You’re having a lovely Sunday. You’re walking through your neighborhood. You round a corner, and you encounter something that alarms you. Now what?
Some of our community members from Portland State University put together this step-by-step guide to walk through the questions you should ask yourself before calling the police.
1) Is this merely an inconvenience to me? Can I put up with this and be ok? If YES, you identified the police do not need to be involved.
This applies in situations such as: you see a person sleeping in a car and they do not appear to be in pain or danger, or your neighbor is playing loud music, or there is graffiti on a building, or there are kids on your street and you don’t like it.
2) Can I handle this situation on my own? Is this something I could talk out with this person? If YES, you handled the situation
A lot of problems can be solved by just talking to the other person or people involved. Use this method in situations like: your neighbor’s dog repeatedly gets into your yard and digs up your prize-winning gardenias, or an unhoused person’s belongings are blocking a sidewalk that you need to use due to mobility limitations, or someone parked in your parking spot, or there are kids on your street and you don’t like it AND those kids are putting their bikes on your prize-winning gardenias!
3) Is there a friend, neighbor, or someone else I could call to help me? If YES, you and your community handled the situation
Sometimes you may feel intimidated initiating an interaction by yourself, or feel unequipped to handle a particular situation. Or maybe you are young and would like an adult’s help handling a problem. Call a friend, or a community member, or your neighborhood council member, or an adult you trust – whoever you think can help! Use this for any of the situations listed above that you do not feel confident managing alone. This can also be used in situations such as: you are concerned about your friend’s mental health, or you saw something that frightened you and don’t want to be alone right now, or you need a ride somewhere, or you continuously see behavior you’re concerned about in your neighborhood and want to make sure someone is aware of it, or you want help figuring out the best way to handle a problem without jumping to calling the police. Your community can keep you safe! They are a great resource.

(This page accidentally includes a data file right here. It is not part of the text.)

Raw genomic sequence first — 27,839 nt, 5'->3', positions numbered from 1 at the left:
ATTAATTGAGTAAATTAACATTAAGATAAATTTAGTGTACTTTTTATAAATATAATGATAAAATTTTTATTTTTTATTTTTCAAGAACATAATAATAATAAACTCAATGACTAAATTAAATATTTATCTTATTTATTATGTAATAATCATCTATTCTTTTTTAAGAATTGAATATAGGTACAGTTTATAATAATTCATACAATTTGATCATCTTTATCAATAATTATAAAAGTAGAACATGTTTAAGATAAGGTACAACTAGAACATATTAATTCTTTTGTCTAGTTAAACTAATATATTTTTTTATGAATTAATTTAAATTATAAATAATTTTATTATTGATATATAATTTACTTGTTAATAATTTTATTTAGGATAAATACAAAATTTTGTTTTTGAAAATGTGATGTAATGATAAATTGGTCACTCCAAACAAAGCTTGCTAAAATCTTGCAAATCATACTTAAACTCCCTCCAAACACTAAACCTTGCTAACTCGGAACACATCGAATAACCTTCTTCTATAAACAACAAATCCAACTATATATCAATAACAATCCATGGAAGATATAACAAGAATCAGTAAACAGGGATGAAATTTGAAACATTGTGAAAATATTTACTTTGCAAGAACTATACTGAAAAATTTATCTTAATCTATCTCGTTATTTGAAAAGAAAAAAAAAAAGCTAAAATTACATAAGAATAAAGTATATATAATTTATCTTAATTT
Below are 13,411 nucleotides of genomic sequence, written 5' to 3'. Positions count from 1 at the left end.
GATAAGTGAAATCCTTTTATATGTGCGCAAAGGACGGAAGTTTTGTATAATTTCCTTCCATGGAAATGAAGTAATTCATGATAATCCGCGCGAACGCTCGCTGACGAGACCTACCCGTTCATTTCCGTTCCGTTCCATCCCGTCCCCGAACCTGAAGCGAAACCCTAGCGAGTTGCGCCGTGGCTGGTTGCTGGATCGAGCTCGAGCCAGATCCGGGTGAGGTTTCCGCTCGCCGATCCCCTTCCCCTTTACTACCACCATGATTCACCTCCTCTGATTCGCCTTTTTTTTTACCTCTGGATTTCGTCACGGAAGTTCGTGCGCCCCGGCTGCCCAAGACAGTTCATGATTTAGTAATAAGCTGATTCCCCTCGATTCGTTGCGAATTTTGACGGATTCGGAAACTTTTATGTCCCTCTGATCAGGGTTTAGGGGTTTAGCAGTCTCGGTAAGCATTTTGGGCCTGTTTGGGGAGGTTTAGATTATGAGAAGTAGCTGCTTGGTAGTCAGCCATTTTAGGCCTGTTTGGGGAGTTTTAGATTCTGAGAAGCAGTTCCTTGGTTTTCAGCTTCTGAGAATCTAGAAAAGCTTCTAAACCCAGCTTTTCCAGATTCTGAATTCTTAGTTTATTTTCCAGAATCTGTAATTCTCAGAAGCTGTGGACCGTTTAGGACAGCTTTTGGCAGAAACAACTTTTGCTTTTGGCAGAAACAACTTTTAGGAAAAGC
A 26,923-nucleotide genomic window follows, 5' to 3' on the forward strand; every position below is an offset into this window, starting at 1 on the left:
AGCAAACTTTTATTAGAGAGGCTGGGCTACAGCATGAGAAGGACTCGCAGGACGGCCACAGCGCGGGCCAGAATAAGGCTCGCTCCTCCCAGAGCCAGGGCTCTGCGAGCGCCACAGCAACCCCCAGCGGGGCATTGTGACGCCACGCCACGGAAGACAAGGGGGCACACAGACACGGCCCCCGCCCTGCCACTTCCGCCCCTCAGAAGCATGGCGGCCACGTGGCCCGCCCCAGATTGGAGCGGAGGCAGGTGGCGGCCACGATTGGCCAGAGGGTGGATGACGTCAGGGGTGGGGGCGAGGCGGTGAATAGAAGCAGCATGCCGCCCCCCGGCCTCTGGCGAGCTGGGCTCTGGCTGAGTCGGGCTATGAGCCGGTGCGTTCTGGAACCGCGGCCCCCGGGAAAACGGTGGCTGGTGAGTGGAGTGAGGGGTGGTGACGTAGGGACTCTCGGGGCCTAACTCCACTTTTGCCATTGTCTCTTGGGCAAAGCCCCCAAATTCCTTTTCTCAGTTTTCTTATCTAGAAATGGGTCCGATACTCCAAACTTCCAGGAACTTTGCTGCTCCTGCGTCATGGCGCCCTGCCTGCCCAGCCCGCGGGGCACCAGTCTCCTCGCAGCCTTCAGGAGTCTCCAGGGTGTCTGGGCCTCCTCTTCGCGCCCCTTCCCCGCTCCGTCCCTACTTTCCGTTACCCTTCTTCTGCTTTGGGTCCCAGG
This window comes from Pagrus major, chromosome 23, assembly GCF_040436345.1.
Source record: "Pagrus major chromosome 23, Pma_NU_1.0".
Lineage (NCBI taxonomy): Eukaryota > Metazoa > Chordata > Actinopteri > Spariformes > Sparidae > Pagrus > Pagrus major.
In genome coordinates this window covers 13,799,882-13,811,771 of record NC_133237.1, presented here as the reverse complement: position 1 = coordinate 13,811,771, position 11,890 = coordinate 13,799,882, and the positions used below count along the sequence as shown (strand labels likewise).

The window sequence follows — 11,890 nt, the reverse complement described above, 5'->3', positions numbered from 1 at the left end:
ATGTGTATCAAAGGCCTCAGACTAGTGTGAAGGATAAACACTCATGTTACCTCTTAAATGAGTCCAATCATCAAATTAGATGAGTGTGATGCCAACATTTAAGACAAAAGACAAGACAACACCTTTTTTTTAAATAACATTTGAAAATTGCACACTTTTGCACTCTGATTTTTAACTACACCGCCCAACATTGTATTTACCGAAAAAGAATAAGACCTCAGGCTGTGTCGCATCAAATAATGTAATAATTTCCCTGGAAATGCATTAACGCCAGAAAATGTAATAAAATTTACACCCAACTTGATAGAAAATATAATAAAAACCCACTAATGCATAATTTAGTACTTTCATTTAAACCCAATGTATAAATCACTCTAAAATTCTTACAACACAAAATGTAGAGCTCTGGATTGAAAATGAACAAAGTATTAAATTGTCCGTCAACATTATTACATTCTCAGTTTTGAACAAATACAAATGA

4) Could we use mediation to talk through the problem? Could I Contact an alternate emergency response line? If YES, you helped your community handle the situation
This is where our site comes in! For many situations, there are emergency (and non-emergency) service providers that can help with the situation you are dealing with. This can include: you see a child you believe is homeless or a runaway and needs help, or you see a person acting erratically on the street and believe they are experiencing a mental health crisis, or your friend is acting erratically and you believe they are too intoxicated, or you are living in a house where you do not feel safe and you need help getting to a safe place, or you or someone you know is kicked out of their home because of their gender identity.
There are so many resources that can help you with most situations. These lists are not exhaustive! Try to think through the steps above, and think creatively! Remember that interactions with the police can be harmful, and don’t call them if there is another option that doesn’t place anyone in danger. There are so many people who can help, and help is always available.